20 Dec A Case for Boat Cards
Boat cards – like business cards – are a great way to quickly share info with people you’ve just met. (Read more about boat cards here)
My problem was that I’d always forget to take them with me when we went ashore!
I didn’t want to just stick some in the pocket of my shorts, as they’d usually get damp from a stray splash while in the dinghy. I generally don’t carry my purse unless I’m going shopping, so putting them there didn’t help either.
Then I happened across an Otter Box 1000 that I had bought several years ago. It’s waterproof and just the right size for standard business/boat cards.
It even came with a line to tie it into the dinghy.
Now I just leave the case – filled with boat cards – in the dinghy. Since it’s a watertight box, I can leave it there all the time. It sat in the dinghy as we got 7” of rain over 4 days earlier this month, and the cards were just fine.
And since it’s sitting out and visible, I’m much more likely to remember to grab it as I’m exiting the dinghy and going ashore – and even if I don’t, the dinghy is usually close enough that I can quickly run back and grab it if I want to give someone a card. And if I get talking to someone as I’m dinghying by their boat, I have the cards easily available.
The case is also a good place to put a copy of the dinghy registration (I leave the original on Barefoot Gal). In most states, you need to have it aboard in case you’re ever stopped for a routine safety check.
I’ve had my box of boat cards at a couple of recent gatherings here – SSCA, Women Who Sail, Sunday morning potluck brunch – and several people asked me to post about the box and give a link to where they could get one. No problem, I thought . . .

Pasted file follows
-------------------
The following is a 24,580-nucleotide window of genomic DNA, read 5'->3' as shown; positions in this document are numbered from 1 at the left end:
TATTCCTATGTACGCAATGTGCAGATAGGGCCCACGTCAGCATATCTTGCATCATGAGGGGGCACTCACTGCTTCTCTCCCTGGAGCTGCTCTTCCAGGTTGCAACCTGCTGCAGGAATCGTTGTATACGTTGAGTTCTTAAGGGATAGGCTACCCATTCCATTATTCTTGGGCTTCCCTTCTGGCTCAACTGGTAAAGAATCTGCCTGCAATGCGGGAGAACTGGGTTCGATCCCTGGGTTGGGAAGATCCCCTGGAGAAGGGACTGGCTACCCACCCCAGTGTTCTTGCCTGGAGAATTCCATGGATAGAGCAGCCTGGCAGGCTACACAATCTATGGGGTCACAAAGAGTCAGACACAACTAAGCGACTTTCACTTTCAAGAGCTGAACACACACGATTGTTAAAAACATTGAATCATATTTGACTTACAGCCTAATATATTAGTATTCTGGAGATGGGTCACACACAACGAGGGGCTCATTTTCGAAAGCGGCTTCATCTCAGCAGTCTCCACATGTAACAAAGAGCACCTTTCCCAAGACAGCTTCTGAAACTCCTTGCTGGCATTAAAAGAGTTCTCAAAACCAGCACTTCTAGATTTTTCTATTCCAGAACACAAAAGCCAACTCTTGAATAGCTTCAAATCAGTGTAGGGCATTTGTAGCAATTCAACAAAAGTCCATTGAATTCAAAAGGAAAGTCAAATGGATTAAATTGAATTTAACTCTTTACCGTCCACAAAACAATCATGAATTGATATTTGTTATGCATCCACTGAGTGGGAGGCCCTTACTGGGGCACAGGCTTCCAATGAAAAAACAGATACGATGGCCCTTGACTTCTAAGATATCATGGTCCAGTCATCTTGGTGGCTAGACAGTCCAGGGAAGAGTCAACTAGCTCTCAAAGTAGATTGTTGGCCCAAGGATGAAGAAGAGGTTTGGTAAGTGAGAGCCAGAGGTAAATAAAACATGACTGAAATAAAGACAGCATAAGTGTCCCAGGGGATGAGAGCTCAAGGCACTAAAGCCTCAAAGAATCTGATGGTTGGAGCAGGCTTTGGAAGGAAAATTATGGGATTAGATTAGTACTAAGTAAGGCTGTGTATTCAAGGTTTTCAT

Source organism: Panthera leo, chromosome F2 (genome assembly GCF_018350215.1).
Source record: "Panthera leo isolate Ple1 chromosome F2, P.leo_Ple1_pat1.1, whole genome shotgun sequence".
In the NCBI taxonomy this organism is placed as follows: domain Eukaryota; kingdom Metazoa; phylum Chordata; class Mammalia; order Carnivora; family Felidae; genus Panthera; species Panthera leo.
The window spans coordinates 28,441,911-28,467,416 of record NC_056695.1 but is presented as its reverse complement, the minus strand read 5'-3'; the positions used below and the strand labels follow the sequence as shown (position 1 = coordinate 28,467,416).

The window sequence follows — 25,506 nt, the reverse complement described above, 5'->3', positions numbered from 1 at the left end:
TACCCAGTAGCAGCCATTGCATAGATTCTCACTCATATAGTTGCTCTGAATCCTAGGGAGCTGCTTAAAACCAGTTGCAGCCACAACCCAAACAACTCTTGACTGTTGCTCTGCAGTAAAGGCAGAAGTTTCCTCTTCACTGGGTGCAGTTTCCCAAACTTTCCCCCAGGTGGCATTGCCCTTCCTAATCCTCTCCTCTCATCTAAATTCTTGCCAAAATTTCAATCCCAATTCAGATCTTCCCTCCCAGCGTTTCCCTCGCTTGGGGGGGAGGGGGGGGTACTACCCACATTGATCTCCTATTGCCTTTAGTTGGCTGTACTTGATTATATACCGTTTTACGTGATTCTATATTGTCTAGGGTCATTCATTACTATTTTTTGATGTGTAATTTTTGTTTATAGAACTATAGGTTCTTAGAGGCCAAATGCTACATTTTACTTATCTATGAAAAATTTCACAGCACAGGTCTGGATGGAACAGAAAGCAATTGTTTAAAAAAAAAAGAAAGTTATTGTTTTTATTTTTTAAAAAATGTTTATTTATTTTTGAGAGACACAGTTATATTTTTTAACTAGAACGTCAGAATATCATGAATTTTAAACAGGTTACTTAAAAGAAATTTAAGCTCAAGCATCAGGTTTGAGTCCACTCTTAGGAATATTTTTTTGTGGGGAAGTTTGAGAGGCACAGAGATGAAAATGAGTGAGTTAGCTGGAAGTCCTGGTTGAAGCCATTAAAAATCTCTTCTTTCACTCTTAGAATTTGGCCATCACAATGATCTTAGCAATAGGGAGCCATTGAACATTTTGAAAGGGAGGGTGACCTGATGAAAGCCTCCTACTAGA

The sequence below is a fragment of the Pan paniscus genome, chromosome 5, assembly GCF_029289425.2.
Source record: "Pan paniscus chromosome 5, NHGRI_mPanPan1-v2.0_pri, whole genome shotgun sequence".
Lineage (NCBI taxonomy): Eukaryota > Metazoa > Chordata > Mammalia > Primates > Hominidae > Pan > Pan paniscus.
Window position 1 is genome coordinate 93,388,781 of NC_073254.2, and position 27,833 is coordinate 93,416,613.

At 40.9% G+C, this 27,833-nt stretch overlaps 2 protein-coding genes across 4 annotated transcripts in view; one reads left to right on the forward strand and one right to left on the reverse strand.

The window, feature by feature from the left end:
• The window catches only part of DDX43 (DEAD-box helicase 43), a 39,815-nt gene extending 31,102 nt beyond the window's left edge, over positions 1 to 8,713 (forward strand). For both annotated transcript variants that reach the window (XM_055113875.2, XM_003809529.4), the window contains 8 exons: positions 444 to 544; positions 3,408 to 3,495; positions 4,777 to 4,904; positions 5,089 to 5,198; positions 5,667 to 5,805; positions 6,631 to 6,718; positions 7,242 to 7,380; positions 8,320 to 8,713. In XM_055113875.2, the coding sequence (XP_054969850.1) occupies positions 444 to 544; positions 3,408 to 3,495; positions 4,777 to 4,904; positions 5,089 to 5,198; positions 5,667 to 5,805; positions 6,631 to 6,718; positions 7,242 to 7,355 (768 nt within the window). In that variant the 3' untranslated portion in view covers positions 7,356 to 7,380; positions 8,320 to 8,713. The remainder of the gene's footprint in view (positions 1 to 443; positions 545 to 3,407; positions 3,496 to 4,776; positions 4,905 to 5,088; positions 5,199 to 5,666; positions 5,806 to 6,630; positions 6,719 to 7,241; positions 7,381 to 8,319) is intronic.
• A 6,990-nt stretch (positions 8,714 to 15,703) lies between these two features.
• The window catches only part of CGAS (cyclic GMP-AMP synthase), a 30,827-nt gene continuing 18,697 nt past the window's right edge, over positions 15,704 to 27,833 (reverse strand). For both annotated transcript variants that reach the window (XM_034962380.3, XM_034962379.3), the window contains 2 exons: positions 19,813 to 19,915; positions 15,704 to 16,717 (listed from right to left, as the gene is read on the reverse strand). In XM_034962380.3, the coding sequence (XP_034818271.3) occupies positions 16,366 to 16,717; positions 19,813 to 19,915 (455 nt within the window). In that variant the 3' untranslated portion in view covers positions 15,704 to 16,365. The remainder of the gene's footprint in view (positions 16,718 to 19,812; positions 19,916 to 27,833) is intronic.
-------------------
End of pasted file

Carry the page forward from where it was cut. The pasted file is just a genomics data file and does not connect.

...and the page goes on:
So I started looking around to find who had the best prices on the OtterBox 1000. And I learned that OtterBox is now only making phone and tablet covers! YIKES! I hate it when a product that I love is no longer available. (NOTE: there are some knockoffs available but they get very mixed reviews and I don’t recommend them.)Luckily, though, Pelican makes a very similar case. They call it water-resistant but it’s rated as submersible to a depth of 1 meter for 30 minutes with no water intrusion. I read several reviews of people using them rafting and kayaking with no water leaking when they sat in water all day. Others spoke of leaving them out in the rain with no water getting in. Larger Pelican cases have a fantastic reputation for being waterproof and I think their 1010 case would work great for cards in the dinghy. It even comes with a stainless carabiner to make it easy to clip in (the hinge is also stainless)!
Get the Pelican 1010 on Amazon:
If you need a slightly larger and seriously waterproof case, take a look at this one designed for scuba divers to take down to 100 feet: